24.–26.05.2023 #polismobility

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Mobility hubs of the economy

The future of logistics real estate

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We are in a time when the importance of functioning supply chains is higher than ever, when every minute counts for logistics operators - and every cent. As a result, most modern logistics properties are designed for efficiency above all else, to keep the economy running in these so challenging times. It's a development that will continue to shape the future of logistics real estate. But not exclusively, because socially relevant processes of change abound.

© Robert C. Spies KG

© Robert C. Spies KG

Taking stock: In recent years, e-commerce and retail logistics in particular have only known one direction: expansion. In addition to the Corona pandemic, parameters such as stable construction costs and a very low interest rate level have contributed to the fact that a large number of project developments could be realized in recent years. Since the beginning of the year, however, a rethink has taken place in some places, and concerns about a recession cannot be dismissed. As a result, the market is currently showing a rather uncertain and wait-and-see attitude. This does not mean that the enthusiasm for expansion has come to an end, but it will be much more cautious and restrained than in recent years.

In addition, suitable and, above all, mobility-friendly areas are rare. Whereas in the major logistics-driven conurbations, redensification has largely been completed, the proportion of so-called brownfields has risen noticeably in recent years. They will play an increasingly important role in the future, because from a logistics perspective, such sites are often the only way to think both close to the city center and - in the mirror of logistics mobility - to act in a resource-compatible manner. Hybrid concepts would certainly be a solution; however, they are still too rarely accepted by society. Parcel delivery should at best take place within a few hours, but the logistics provider should not be located in the immediate vicinity. This is a dichotomy that still needs to be resolved.

With a view to other challenges to be met, the topic of sustainability undoubtedly enjoys a great deal of attention. On the one hand, due to a legal focus; on the other hand, because large areas of land have just as much potential for sustainable management. For example, work is currently underway at full speed to develop more efficient photovoltaic storage media so that energy can be used even in times of less sunshine. Wind energy and geothermal energy have also long been part of the agenda - as have e-fuels and hydrogen for powering vehicles and as a possible energy source for heat generation. Voices calling for the abandonment of fossil fuels in the real estate context are finally getting louder. The mobility and logistics sectors show clear parallels here.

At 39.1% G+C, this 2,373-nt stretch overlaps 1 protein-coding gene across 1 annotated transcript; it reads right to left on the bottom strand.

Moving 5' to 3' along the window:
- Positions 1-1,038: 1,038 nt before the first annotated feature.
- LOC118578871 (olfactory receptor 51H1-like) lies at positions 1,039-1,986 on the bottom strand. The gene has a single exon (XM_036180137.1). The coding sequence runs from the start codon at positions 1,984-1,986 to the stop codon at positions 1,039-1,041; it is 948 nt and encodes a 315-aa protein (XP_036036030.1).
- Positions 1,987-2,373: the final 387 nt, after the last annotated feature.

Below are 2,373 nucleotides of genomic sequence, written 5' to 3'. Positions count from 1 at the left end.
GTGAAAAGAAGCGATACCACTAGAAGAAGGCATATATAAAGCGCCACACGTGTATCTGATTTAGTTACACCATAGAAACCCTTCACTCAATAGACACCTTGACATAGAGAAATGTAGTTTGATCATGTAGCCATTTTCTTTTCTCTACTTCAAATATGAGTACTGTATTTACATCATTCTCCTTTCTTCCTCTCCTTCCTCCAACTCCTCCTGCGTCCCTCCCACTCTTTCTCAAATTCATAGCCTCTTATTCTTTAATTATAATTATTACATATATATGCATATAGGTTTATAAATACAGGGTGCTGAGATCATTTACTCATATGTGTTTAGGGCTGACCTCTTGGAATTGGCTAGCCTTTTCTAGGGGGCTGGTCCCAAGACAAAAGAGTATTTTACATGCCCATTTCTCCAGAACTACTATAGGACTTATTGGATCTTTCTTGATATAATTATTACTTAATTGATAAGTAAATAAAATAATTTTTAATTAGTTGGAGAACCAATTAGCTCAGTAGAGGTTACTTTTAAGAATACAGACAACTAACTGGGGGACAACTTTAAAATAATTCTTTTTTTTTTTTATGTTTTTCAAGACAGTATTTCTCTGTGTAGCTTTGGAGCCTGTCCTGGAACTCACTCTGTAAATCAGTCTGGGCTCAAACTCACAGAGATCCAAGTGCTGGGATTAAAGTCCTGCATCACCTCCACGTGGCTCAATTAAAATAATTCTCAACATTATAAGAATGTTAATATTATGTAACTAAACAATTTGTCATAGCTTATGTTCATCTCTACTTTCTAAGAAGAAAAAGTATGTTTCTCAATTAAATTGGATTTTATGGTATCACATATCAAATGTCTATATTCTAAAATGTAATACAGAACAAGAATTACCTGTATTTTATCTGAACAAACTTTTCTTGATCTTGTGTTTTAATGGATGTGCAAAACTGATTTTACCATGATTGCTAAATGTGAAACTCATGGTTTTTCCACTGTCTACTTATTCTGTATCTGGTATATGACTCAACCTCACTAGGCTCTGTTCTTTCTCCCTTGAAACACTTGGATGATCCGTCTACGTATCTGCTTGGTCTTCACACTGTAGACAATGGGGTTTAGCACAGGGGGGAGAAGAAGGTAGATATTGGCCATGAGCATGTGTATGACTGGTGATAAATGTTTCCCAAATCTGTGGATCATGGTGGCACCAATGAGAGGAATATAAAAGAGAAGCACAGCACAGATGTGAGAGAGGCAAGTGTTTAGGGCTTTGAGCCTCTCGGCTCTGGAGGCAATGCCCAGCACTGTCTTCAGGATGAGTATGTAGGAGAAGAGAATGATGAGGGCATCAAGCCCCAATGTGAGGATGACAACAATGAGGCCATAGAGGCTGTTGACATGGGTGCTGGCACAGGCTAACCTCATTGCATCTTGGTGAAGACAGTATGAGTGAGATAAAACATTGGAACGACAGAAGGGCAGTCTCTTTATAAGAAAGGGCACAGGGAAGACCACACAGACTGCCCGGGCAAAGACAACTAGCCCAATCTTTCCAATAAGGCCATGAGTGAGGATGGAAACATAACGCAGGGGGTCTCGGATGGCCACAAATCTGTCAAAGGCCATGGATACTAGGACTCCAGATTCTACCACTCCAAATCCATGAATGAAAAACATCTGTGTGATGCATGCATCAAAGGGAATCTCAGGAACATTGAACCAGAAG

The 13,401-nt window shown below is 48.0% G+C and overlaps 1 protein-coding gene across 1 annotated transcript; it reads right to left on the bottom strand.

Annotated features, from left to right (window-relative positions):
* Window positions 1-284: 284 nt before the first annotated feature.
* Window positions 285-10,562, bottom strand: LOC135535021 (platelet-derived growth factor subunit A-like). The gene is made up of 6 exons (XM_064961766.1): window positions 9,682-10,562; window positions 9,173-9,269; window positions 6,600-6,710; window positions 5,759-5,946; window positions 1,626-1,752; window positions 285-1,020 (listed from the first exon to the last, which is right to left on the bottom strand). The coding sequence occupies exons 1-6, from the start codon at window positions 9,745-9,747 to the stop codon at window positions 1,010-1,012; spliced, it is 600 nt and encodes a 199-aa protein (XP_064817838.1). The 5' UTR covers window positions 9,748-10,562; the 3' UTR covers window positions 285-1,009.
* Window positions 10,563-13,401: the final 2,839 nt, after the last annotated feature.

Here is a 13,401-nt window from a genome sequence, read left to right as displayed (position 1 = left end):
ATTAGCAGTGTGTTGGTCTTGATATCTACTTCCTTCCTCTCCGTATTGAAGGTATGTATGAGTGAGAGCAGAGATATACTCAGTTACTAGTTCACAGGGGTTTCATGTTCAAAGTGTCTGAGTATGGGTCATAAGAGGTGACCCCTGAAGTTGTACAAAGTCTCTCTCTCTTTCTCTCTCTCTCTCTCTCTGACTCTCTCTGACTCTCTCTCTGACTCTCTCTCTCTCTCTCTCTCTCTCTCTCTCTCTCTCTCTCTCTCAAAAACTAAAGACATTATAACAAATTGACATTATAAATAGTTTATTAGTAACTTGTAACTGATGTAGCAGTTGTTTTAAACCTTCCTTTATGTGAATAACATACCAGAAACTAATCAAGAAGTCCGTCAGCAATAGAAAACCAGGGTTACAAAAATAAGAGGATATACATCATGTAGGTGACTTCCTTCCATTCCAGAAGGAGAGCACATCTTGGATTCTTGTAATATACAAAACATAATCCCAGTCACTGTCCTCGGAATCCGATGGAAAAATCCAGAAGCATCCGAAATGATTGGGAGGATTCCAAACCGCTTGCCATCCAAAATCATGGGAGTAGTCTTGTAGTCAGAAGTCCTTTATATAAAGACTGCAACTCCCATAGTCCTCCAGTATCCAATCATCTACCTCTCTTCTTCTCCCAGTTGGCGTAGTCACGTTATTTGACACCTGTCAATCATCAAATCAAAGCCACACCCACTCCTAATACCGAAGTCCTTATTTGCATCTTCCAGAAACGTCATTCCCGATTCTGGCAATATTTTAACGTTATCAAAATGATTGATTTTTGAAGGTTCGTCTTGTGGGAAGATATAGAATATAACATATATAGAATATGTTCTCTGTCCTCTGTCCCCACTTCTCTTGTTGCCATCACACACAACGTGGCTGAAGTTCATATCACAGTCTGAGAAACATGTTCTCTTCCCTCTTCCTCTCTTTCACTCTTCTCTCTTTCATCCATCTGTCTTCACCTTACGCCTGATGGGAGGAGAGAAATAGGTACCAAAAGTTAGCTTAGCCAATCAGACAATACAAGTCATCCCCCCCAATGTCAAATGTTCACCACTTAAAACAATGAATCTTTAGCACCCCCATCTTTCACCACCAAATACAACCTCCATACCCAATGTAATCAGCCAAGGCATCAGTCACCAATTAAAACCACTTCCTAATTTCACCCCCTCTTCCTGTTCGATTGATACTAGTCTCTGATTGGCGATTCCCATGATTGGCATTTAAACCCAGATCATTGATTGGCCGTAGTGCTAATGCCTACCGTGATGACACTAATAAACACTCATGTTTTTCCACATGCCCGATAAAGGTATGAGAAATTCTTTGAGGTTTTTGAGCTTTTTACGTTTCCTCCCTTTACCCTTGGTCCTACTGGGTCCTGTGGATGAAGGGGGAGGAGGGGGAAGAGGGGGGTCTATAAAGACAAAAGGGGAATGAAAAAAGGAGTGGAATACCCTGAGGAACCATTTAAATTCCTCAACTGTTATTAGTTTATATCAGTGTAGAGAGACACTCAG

Logistics properties as important centers of economic mobilit

In their importance as mobility hubs of the economy, the two worlds are in any case inextricably linked with regard to real estate per se, as parameters such as charging points and traffic routes must be rethought against the backdrop of efficiency. In the final instance, however, the focus here is usually on concrete interventions in the technical building equipment: points such as power peaks, alternative energies and the use of AI will shape the image of logistics properties as important centers of economic mobility in the future.

However, there are often limits to what can be done with existing properties, for example if the building infrastructure does not allow for modifications or if these do not seem very promising from an economic point of view. The fact is that the issues are known and alternative, innovative approaches are certainly available, but they are often simply not yet economically feasible for companies. So this path still has to be taken. And that is exactly what will happen in the future. For sustainable supply chains. For integrative mobility concepts. For the logistics real estate of the future.

MARTIN ZUNKEN

© Robert C. Spies KG

© Robert C. Spies KG

holds a degree in industrial engineering and has been working for the real estate consulting firm Robert C. Spies, headquartered in Bremen, since 2014. After successfully completing his studies in project management and industrial engineering with a focus on the construction industry in Biberach an der Riß and Oldenburg, the trained bricklayer initially moved to facility and project management at JLL. After his subsequent station at the project developer Garbe in the area of technical asset management, Zunken initially worked in sales for logistics and industrial real estate at Robert C. Spies. Today, as part of the Advisory & Valuation department, he advises real estate projects holistically, always with an eye for open potential and innovative solutions.

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Martin Zunken